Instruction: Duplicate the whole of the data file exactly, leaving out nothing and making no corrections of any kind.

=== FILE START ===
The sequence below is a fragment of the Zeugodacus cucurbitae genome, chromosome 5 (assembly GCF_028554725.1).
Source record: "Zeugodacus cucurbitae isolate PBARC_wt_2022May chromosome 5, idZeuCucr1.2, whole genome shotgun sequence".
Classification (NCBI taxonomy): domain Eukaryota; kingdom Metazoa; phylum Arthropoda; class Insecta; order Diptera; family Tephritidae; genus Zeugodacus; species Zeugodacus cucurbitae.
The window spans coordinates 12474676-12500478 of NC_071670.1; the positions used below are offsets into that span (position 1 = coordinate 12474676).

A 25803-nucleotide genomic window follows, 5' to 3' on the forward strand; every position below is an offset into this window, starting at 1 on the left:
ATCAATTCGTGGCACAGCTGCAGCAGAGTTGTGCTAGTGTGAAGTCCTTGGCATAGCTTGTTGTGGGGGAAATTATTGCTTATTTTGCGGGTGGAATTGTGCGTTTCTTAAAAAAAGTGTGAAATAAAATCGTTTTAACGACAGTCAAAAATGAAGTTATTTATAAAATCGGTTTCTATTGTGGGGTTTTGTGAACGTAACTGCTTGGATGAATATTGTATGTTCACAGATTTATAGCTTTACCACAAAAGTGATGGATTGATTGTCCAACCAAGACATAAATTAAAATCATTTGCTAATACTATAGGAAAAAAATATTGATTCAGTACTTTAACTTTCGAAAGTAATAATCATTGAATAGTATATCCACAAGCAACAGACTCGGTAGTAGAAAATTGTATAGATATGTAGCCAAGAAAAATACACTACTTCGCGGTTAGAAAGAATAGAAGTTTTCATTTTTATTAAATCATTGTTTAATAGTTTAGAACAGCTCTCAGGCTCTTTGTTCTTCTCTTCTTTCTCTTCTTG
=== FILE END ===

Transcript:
The sequence below is a fragment of the Zeugodacus cucurbitae genome, chromosome 5 (assembly GCF_028554725.1).
Source record: "Zeugodacus cucurbitae isolate PBARC_wt_2022May chromosome 5, idZeuCucr1.2, whole genome shotgun sequence".
Classification (NCBI taxonomy): domain Eukaryota; kingdom Metazoa; phylum Arthropoda; class Insecta; order Diptera; family Tephritidae; genus Zeugodacus; species Zeugodacus cucurbitae.
The window spans coordinates 12474676-12500478 of NC_071670.1; the positions used below are offsets into that span (position 1 = coordinate 12474676).

A 25803-nucleotide genomic window follows, 5' to 3' on the forward strand; every position below is an offset into this window, starting at 1 on the left:
ATCAATTCGTGGCACAGCTGCAGCAGAGTTGTGCTAGTGTGAAGTCCTTGGCATAGCTTGTTGTGGGGGAAATTATTGCTTATTTTGCGGGTGGAATTGTGCGTTTCTTAAAAAAAGTGTGAAATAAAATCGTTTTAACGACAGTCAAAAATGAAGTTATTTATAAAATCGGTTTCTATTGTGGGGTTTTGTGAACGTAACTGCTTGGATGAATATTGTATGTTCACAGATTTATAGCTTTACCACAAAAGTGATGGATTGATTGTCCAACCAAGACATAAATTAAAATCATTTGCTAATACTATAGGAAAAAAATATTGATTCAGTACTTTAACTTTCGAAAGTAATAATCATTGAATAGTATATCCACAAGCAACAGACTCGGTAGTAGAAAATTGTATAGATATGTAGCCAAGAAAAATACACTACTTCGCGGTTAGAAAGAATAGAAGTTTTCATTTTTATTAAATCATTGTTTAATAGTTTAGAACAGCTCTCAGGCTCTTTGTTCTTCTCTTCTTTCTCTTCTTG